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Sir Humphry Davy

1778-1829

English chemist and physicist

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Humphry Davy

From Wikipedia, the free encyclopedia

 
Sir Humphry Davy, Bt

 
Portrait by Henry Howard, 1803
Born 17 December 1778
Penzance, Cornwall, England, United Kingdom
Died 29 May 1829 (aged 50)
Geneva, Switzerland
 
Nationality British
Fields Chemistry
Institutions Royal Society, Royal Institution
Known for Electrolysis, sodium, potassium,calcium, magnesium, barium, boron,Davy lamp
Influenced Michael Faraday, William Thomson

Sir Humphry Davy, 1st Baronet FRSMRIA (17 December 1778 – 29 May 1829) was a British chemist and inventor.[1] He is probably best remembered today for his discoveries of several alkali and alkaline earth metals, as well as contributions to the discoveries of the elemental nature of chlorine and iodine. He invented the Davy lamp, which allowed miners to enter gassy workings. Berzelius called Davy's 1806 Bakerian Lecture On Some Chemical Agencies of Electricity[2] "one of the best memoirs which has ever enriched the theory of chemistry."[3]This paper was central to any chemical affinity theory in the first half of the nineteenth century.[4]

  Biography

Statue of Davy in his hometown of Penzance, Cornwall

Davy was born at Penzance in Cornwall on 17 December 1778. The parish register of Madron (the parish church) records ‘Humphry Davy, son of Robert Davy, baptized at Penzance, January 22nd, 1779.’ Robert Davy was a wood-carver at Penzance, who pursued his art rather for amusement than profit. As the representative of an old family (monuments to his ancestors in Ludgvan Church date as far back as 1635), he became possessor of a modest patrimony. His wife, Grace Millet, came of an old but no longer wealthy family. Her parents died within a few hours of each other from malignant fever, whereupon Grace and her two sisters were adopted by John Tonkin, an eminent surgeon in Penzance. Robert Davy and his wife became the parents of five children — two boys, Humphry, the eldest, and John, and three girls. In Davy's childhood the family moved from Penzance to Varfell, their family estate in Ludgvan. Davy's boyhood was spent partly with his parents and partly with Tonkin, who placed him at a preparatory school kept by a Mr. Bushell, who was so much struck with the boy's progress that he persuaded the father to send him to a better school. Davy was at an early age placed at the Penzance Grammar School, then under the care of the Rev. J. C. Coryton. Numerous anecdotes show that Davy was a precocious boy, possessing a remarkable memory and being singularly rapid in acquiring knowledge of books. He was especially attracted by the ‘Pilgrim's Progress,’ and he delighted in reading history. When but eight years of age he would collect a number of boys, and standing on a cart in the market-place address them on the subject of his latest reading. He delighted in the folklore of this remote district, and became, as he himself tells us, a ‘tale-teller.’ The ‘applause of my companions,’ he says, ‘was my recompense for punishments incurred for being idle.’ These conditions developed a love of poetry and the composition of verses and ballads.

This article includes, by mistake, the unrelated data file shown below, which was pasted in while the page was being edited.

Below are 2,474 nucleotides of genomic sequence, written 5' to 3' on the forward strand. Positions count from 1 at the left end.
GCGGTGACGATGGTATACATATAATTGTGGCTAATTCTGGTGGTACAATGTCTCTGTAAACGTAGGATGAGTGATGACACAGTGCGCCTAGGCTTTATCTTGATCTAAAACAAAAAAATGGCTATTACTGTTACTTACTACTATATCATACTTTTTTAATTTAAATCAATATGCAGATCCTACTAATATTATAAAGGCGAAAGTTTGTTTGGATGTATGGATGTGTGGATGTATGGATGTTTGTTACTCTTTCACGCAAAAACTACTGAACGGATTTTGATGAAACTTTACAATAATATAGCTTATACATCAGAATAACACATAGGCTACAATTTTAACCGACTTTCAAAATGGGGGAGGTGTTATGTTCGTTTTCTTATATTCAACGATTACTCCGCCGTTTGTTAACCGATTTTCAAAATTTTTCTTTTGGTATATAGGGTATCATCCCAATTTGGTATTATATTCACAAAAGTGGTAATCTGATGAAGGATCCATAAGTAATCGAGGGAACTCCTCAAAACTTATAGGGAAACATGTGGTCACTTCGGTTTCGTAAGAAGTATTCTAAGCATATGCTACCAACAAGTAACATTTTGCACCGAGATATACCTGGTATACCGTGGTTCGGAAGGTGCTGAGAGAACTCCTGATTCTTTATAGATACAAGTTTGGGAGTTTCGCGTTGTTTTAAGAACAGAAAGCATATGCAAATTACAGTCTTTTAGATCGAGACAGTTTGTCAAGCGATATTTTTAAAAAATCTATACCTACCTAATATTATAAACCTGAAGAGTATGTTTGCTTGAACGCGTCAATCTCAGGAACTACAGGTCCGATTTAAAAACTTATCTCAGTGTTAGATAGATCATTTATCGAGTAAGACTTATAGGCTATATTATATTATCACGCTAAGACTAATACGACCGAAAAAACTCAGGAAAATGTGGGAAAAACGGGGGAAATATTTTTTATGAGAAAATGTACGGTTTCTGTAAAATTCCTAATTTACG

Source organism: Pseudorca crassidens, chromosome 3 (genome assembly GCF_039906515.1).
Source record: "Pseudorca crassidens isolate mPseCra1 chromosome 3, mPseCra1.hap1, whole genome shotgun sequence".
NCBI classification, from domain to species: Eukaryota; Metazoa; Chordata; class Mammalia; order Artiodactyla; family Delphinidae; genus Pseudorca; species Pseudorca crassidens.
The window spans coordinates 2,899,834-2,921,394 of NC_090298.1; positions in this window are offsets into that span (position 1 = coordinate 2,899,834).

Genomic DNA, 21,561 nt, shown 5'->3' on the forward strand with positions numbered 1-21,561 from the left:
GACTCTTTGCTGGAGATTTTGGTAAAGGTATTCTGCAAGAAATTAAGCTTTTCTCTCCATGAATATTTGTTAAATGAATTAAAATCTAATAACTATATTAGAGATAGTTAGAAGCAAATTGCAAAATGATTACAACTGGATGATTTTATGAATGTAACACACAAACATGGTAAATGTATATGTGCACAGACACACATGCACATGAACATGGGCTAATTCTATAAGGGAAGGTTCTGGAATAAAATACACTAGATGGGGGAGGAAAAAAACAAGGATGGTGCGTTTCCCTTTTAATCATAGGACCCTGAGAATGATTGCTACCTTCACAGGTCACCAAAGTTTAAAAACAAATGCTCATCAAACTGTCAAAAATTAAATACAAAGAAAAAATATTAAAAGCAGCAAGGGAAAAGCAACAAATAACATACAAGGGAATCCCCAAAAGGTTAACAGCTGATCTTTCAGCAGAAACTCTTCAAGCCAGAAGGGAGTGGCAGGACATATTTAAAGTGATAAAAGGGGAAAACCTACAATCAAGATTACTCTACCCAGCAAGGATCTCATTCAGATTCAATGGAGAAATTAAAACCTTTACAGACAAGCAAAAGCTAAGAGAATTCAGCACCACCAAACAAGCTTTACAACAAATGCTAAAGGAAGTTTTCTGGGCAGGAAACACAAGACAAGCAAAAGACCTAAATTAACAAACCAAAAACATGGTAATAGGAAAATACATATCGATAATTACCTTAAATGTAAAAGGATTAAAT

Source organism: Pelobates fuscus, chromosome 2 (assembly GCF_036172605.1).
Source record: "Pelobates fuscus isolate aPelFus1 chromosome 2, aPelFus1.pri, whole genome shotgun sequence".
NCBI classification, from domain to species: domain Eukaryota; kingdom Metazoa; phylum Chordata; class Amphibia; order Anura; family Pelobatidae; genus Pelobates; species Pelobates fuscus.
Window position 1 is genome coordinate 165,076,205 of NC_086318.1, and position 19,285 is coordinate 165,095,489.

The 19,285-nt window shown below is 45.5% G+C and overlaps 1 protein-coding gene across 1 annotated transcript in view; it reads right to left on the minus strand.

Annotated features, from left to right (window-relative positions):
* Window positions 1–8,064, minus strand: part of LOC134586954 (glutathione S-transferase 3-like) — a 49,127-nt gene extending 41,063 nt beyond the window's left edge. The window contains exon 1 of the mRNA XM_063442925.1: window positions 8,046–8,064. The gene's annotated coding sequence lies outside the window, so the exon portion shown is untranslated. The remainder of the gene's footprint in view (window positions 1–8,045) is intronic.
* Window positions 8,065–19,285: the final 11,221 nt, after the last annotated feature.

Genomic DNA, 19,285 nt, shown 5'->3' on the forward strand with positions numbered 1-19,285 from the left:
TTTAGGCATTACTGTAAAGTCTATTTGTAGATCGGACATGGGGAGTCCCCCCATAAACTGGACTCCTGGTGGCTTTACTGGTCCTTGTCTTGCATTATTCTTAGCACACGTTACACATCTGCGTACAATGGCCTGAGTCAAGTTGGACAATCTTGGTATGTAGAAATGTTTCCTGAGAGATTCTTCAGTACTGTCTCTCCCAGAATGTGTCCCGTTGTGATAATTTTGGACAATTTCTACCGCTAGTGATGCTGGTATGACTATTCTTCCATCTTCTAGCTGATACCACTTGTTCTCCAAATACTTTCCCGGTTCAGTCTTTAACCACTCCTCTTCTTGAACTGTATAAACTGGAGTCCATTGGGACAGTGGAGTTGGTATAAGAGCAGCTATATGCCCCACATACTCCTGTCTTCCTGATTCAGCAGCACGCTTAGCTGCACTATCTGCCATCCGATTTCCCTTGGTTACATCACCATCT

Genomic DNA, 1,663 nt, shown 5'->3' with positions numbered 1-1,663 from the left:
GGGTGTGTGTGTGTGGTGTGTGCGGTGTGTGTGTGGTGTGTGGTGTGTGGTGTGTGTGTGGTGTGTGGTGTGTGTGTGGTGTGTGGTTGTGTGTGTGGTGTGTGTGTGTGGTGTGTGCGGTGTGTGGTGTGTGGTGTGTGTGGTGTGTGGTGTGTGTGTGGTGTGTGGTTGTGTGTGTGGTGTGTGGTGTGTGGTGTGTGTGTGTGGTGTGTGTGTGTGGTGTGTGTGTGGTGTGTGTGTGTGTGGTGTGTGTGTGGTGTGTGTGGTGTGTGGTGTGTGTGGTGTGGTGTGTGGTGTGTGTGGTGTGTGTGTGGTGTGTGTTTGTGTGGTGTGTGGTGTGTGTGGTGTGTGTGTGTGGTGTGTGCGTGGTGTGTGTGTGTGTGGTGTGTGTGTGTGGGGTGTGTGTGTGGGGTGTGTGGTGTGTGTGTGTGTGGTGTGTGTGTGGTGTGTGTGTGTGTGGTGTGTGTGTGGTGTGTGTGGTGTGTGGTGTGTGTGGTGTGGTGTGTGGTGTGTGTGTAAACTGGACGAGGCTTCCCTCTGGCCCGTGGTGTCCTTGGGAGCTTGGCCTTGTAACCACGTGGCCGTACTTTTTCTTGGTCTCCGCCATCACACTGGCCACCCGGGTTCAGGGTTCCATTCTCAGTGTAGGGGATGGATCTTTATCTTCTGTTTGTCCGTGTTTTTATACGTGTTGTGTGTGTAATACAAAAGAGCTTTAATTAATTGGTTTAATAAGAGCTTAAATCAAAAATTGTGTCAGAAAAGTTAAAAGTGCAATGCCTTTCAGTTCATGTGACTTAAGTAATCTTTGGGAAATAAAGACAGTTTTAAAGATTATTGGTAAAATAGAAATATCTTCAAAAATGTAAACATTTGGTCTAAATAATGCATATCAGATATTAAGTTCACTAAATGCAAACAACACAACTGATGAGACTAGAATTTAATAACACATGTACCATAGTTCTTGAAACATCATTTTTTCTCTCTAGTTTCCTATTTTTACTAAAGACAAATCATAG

At the same time Davy acquired a taste for experimental science. This was mainly due to a member of the Society of Friends named Robert Dunkin, a saddler and a man of original mind and of the most varied acquirements. Dunkin constructed for himself an electrical machine, voltaic piles, and Leyden jars, and made models illustrative of the principles of mechanics. By the aid of these appliances he instructed Davy in the rudiments of science. As professor at the Royal Institution, Davy repeated many of the ingenious experiments which he had learned from his Quaker instructor. From the Penzance school Davy went in 1793 to Truro, and finished his education under the Rev. Dr. Cardew, who, in a letter to Davies Gilbert, says: ‘I could not discern the faculties by which he was afterwards so much distinguished.’ Davy says himself: ‘I consider it fortunate I was left much to myself as a child, and put upon no particular plan of study. … What I am I made myself.’[5]


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